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Troubleshooting

When sending an action to the blockchain you get the error below

    "code":500,
    "message":"Internal Service Error",
    "error":{
        "code":3090003,
        "name":"unsatisfied_authorization",
        "what":"Provided keys, permissions, and delays do not satisfy declared authorizations",
        "details":[
            {
                "message":"transaction declares authority '{"actor":"account_name","permission":"permission_name"}', but does not have signatures for it under a provided delay of 0 ms, provided permissions [], provided keys ["EOS5ZcMvpgtDMdVtvCFewAQYTyfN6Vqhg4kdgauffx3jiaKaeWfY1"], and a delay max limit of 3888000000 ms",
                "file":"authorization_manager.cpp",
                "line_number":524,
                "method":"check_authorization"
            }
        ]
    }
}

Possible solution: Verify if you did not forget to set code for contract, is it possible that you only set the abi for the contract but not the code as well?

When sending an action to the blockchain an error similar to the one below is encountered:

Error 3015014: Pack data exception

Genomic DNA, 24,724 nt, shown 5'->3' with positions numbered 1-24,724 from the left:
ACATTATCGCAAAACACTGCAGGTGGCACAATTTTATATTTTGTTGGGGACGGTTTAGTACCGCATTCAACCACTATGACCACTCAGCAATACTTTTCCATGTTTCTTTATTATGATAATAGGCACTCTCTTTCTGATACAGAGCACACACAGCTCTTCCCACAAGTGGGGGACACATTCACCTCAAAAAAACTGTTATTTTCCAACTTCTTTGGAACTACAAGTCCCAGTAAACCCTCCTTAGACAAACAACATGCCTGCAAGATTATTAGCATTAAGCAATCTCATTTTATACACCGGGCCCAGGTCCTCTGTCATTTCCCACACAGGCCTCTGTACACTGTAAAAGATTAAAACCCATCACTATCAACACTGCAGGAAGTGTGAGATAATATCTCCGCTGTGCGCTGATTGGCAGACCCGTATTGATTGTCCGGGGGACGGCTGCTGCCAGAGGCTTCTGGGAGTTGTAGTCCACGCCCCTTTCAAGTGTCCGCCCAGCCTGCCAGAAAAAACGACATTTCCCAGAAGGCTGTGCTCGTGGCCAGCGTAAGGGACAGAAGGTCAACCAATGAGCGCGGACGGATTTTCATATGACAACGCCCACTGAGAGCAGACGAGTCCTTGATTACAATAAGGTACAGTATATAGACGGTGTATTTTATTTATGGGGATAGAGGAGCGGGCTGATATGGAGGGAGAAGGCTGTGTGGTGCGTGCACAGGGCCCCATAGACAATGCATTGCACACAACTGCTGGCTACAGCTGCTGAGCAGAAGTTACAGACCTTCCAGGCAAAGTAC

Error Details:
Unexpected input encountered while processing struct 'action_name_here'

Possible solution: You did not specify correctly the parameter when sending the action to the blockchain. When no parameter is needed the command should look like the one below:

cleos push action eostutorial1 get '[]' -p eostutorial1@active

The command above is one way of sending correctly get action with no parameters to the blockchain.

When sending an action to the blockchain an error similar to the one below is encountered:

error 2019-09-25T07:38:14.859 thread-0  main.cpp:3449                 main                 ] Failed with error: Assert Exception (10)
!action_type.empty(): Unknown action action_name in contract eostutorial1

Possible solution: Verify if the action attribute [[eosio::action]] is used when defining and/or declaring the action action_name for the contract.

When deploying a contract code to the blockchain a similar error with the ones below is encountered:

Error 3160010: No abi file found
or
Error 3160009: No wasm file found

Possible solution: Verify that abi and wasm files exist in the directory specified in the cleos set contract command, and that their names match the directory name.

Action triggers ram charge which cannot be initiated from a notification.